No. 276.
Mr. Langston to Mr. Evarts.

No. 78.]

Sir: I have the honor to inclose herewith the proclamation of President Canal, with translation thereof, dated July 8, 1878, concerning the late revolutionary disturbances at Cape Haytien, their suppression and the conduct of the government troops, whose services were in requisition in connection therewith.

I am just in receipt of a dispatch from our consul, Mr. Stanislas Goutier, of Cape Haytien, by which I am advised that on the 16th of this month the St. Michel, a war-vessel of the Haytian Government, dispatched to Fort Liberty upon service connected with the troubles already referred to, and others anticipated, fired two guns at and ran into the American schooner Augustus J. Fabens, E. C. Harris, master, bound from Port au Prince to Fort Liberty, and considerably damaged said vessel, while lying to, with colors flying at topmast, for a pilot, to take her to the town of Fort Liberty.

The damages in this case amount, according to survey had, including repairs to the vessels her sails, rigging, and demurrage for forty-five days, at $30 per day, according to her charter-party, to $3,700.

This subject, with its bad features, I shall bring to the attention of the Haytian authorities without delay, and ask immediate and proper adjustment.

I am, &c.,

[Inclosure in No. 78—Translation.]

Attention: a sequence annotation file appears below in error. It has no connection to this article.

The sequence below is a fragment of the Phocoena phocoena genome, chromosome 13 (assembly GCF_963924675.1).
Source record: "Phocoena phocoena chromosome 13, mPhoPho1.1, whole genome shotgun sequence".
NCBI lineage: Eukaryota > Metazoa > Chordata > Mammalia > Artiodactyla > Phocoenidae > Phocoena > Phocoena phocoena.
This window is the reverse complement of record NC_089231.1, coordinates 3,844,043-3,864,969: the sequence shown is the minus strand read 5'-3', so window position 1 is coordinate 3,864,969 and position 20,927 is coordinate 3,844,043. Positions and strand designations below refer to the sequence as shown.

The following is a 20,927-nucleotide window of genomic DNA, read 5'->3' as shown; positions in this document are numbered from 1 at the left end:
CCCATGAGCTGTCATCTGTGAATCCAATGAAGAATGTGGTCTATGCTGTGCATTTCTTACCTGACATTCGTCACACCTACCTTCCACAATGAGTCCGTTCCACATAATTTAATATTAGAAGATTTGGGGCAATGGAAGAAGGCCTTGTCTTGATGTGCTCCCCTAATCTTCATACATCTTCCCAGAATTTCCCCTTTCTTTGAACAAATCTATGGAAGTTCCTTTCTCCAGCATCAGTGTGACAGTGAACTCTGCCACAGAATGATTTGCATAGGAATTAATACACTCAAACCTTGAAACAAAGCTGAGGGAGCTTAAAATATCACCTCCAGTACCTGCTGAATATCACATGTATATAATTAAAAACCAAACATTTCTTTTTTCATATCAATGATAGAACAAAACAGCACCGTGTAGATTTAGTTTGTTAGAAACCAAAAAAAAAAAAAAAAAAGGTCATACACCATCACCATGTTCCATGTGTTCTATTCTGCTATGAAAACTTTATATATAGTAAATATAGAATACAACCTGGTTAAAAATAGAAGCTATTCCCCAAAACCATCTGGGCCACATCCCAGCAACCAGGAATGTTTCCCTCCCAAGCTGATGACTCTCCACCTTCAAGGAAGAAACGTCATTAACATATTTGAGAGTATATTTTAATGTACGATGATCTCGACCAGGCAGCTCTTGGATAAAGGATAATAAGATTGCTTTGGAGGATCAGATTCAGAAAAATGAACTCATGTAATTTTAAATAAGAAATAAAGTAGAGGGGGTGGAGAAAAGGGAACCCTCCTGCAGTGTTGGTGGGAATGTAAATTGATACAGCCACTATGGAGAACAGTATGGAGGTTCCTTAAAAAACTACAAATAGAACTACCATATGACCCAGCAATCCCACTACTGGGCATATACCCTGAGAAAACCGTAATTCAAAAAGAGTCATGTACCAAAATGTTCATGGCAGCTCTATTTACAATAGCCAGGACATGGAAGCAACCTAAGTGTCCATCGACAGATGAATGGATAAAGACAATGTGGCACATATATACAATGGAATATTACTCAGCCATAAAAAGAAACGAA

Boisrond Canal, President of the Republic of Hayti, to the people and to the army:

Haytians! Bélony Vincent and Dorvil Théodore, who have so often rendered themselves conspicuous by armed revolts against the established order of things, have renewed their work of disorder and social disorganization. Again they have unfurled the standard at Grande-Rivière and at Cape Haytien.

The government, advised of their destructive measures, had taken precaution to destroy their criminal project or to conquer them in a contest of brief duration.

On the 4th of July, the appointed day, Dorvil Théodore and his band attacked the Grande-Rivière of the north, and some hours afterward fled in disgrace, at the close of an attack as firm as energetic. During the action a ball wounded the arm of a general officer, the brave Almon Mars, commandant of the commune of the Grande-Rivière of the north. The insurgents were at the same time trailed in the section of Joli-Trou.

During the same day, the contumacious Bélony Vincent, who was said to have taken up refuge in the Dominican part, boldly showed himself at Cape Haytien, gave the signal of revolt, and, after disabling one of our soldiers and wounding six others, fell himself, under the fire of the brave defenders of society.

Order has been established at all points where these odious attempts proved abortive. Honor to the brave Generals Monpoint, jr., and Séïde Télémaque. They fully appreciated their duty. The country and the government will remember them.

Haytians! When our institutions are thus menaced, our duty is to stand united and offer an energetic resistance to those who have sworn to overthrow them. This union [Page 457] will insure our victory, and our institutions will continue to shine brighter and brighter than ever, and our advancement in progress and civilization more glorious.

“Vive la constitution!”


By the President:
The secretary of state of war and marine,
Auguste Montas.
The secretary of state of interior and agriculture,
Em. M. A. Gutierrez.
The secretary of state of finances, commerce, and foreign relations,
F. Carrié.
The secretary of state of public instruction, justice, and worship,
Dr. Jn. Joseph.